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Reactive technology adds an element of real-time to the music experience
Media / 12 Aug 2011
The real-time reflex is a very real phenomenon among Gen Ys. Their expectation that offline experiences keep pace with the nonstop stream of digital content influences the way they consume news, the way they shop, and even the way they experience live entertainment. In turn, avant-garde musicians are experimenting with real-time, reactive technologies to enhance their videos and performances.
: Following the release of his seventh album, electronic music artist and producer Amin Tobin will kick off an international tour-turned-traveling art installation this month. The ISAM Live experience will feature 3D projection mapping, a much-touted technology that has seen more play in marketing campaigns than in the art world. In Tobin’s concept, large-scale 3D visuals move and morph across a stage set in real-time response to his audio stylings, creating a “visual score” that complements the sounds on stage. (If that reads like techno-babble, check out the show’s extended trailer.) The LA and Brooklyn dates have already sold out, but tickets are still available in other cities.
Chase No Face
: Facial recognition has its share of scary implications, but some are seeing past its creepiness to its potential for both practical purposes (like ID-ing criminals) and purely artistic pursuits. As for the latter, BELL’s music video for “Chase No Face” uses facial recognition to transform singer Olga Bell into a canvas for colored light. Facetracker software analyzed Bell’s facial expressions and, using a hacked Xbox Kinect combined with an LED projector, cast an array of synchronized light patterns onto her face. While this futuristic face paint could easily hit it big with kids, Bell’s example should establish it as a darling of the AV art scene as well.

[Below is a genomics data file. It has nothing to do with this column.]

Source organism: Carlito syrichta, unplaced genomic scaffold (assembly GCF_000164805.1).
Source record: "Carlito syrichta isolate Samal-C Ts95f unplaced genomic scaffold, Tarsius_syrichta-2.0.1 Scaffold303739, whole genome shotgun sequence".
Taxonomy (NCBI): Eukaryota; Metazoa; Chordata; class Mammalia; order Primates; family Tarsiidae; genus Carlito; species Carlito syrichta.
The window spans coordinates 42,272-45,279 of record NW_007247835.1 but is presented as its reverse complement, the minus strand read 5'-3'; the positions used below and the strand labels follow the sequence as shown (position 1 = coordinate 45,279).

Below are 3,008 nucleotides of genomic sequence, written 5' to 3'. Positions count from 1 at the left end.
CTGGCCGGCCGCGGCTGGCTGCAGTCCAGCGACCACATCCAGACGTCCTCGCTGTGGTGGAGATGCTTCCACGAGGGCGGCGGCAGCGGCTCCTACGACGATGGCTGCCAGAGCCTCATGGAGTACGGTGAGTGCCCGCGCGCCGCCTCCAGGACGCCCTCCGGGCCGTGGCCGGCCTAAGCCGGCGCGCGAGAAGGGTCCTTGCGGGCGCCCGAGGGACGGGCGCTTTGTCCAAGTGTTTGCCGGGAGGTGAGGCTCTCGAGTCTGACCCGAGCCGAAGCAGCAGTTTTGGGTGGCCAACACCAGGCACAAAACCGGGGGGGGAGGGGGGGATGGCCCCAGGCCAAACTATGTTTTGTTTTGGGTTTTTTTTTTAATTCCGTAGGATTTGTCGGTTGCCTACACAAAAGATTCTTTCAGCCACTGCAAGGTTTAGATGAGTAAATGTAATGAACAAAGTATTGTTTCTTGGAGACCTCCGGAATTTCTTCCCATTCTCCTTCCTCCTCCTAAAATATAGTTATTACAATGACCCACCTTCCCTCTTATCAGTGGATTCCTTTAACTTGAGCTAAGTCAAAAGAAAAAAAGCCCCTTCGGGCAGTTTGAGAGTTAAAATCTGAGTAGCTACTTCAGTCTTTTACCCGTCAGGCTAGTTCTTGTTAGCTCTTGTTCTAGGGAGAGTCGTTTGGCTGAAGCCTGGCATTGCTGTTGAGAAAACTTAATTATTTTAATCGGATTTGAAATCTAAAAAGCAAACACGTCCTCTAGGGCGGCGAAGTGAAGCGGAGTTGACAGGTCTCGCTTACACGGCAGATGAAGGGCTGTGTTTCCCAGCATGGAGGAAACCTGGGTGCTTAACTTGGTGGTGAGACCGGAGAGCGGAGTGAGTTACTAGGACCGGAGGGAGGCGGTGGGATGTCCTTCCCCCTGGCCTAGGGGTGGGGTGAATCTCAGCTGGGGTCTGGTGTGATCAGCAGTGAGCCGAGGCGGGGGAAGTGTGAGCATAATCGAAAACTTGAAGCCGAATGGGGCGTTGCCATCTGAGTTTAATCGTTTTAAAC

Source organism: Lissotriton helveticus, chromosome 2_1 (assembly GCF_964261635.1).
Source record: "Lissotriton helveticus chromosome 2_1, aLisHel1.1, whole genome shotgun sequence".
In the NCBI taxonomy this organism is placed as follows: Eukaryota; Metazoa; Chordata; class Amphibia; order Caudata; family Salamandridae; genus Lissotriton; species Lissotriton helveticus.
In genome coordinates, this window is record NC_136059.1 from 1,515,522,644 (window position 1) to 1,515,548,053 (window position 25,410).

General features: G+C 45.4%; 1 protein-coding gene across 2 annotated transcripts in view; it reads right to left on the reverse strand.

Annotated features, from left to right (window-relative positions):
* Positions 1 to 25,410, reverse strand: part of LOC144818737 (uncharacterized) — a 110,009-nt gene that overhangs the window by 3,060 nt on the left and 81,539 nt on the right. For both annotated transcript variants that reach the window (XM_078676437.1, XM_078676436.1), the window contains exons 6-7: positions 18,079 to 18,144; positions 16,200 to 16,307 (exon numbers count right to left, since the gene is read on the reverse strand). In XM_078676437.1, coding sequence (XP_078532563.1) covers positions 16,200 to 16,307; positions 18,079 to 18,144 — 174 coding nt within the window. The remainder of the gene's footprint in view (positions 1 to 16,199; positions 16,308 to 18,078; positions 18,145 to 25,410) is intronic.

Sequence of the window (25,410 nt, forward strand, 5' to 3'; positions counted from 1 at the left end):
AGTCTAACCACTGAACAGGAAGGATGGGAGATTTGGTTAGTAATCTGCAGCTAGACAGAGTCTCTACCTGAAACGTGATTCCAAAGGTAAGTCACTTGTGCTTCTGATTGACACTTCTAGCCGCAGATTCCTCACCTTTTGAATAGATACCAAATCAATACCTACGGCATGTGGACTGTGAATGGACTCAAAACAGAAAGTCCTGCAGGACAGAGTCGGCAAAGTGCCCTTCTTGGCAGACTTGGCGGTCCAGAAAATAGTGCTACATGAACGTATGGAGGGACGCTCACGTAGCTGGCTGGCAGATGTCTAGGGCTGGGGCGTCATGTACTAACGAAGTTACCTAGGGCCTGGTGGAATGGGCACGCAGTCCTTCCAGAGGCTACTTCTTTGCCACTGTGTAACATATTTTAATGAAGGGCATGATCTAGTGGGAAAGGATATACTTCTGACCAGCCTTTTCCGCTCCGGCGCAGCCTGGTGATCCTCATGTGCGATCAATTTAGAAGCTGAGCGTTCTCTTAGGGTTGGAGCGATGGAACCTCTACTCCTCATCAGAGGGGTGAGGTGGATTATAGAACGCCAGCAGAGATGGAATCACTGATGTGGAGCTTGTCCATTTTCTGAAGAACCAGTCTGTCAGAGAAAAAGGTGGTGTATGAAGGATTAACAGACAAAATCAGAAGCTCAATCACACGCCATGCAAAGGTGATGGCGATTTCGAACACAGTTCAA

Music Gloves
: In a premiere performance at TEDGlobal 2011, singer/songwriter Imogen Heap demonstrated a pair of digital “music gloves” that allowed her to compose a song, on the fly, using only hand gestures. The wireless device relies on motion sensors, gyroscopes, and accelerometers, which track hand movements, to stream data to a laptop and interpret it as commands for audio manipulation. Thus, Heap was able to sample sounds by grasping at air, muffle the audio by clasping her hands together, and lower the volume by miming shushing. She intends to integrate the gloves into her shows, and predicts the emergence of apps that let novices create and capture sound through similar gestural interfaces.
©The Intelligence Group